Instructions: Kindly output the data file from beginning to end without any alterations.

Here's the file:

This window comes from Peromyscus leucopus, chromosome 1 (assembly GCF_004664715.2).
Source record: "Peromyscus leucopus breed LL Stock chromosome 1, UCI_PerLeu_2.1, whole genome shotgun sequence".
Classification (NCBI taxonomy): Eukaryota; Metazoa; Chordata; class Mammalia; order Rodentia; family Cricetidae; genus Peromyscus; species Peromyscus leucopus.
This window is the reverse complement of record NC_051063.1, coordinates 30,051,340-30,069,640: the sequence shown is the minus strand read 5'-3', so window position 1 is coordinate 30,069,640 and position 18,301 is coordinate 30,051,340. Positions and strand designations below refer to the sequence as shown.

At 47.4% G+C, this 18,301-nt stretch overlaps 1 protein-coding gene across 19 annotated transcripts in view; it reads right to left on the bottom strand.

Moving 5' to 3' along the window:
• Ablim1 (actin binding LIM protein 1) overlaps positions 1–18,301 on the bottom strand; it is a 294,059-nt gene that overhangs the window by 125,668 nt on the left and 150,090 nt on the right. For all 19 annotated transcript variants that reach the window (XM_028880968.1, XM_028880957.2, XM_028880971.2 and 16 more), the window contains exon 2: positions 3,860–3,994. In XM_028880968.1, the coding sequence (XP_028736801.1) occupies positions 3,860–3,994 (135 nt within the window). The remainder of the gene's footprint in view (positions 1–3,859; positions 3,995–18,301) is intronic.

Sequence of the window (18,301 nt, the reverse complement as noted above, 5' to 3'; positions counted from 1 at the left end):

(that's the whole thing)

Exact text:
This window comes from Peromyscus leucopus, chromosome 1 (assembly GCF_004664715.2).
Source record: "Peromyscus leucopus breed LL Stock chromosome 1, UCI_PerLeu_2.1, whole genome shotgun sequence".
Classification (NCBI taxonomy): Eukaryota; Metazoa; Chordata; class Mammalia; order Rodentia; family Cricetidae; genus Peromyscus; species Peromyscus leucopus.
This window is the reverse complement of record NC_051063.1, coordinates 30,051,340-30,069,640: the sequence shown is the minus strand read 5'-3', so window position 1 is coordinate 30,069,640 and position 18,301 is coordinate 30,051,340. Positions and strand designations below refer to the sequence as shown.

At 47.4% G+C, this 18,301-nt stretch overlaps 1 protein-coding gene across 19 annotated transcripts in view; it reads right to left on the bottom strand.

Moving 5' to 3' along the window:
• Ablim1 (actin binding LIM protein 1) overlaps positions 1–18,301 on the bottom strand; it is a 294,059-nt gene that overhangs the window by 125,668 nt on the left and 150,090 nt on the right. For all 19 annotated transcript variants that reach the window (XM_028880968.1, XM_028880957.2, XM_028880971.2 and 16 more), the window contains exon 2: positions 3,860–3,994. In XM_028880968.1, the coding sequence (XP_028736801.1) occupies positions 3,860–3,994 (135 nt within the window). The remainder of the gene's footprint in view (positions 1–3,859; positions 3,995–18,301) is intronic.

Sequence of the window (18,301 nt, the reverse complement as noted above, 5' to 3'; positions counted from 1 at the left end):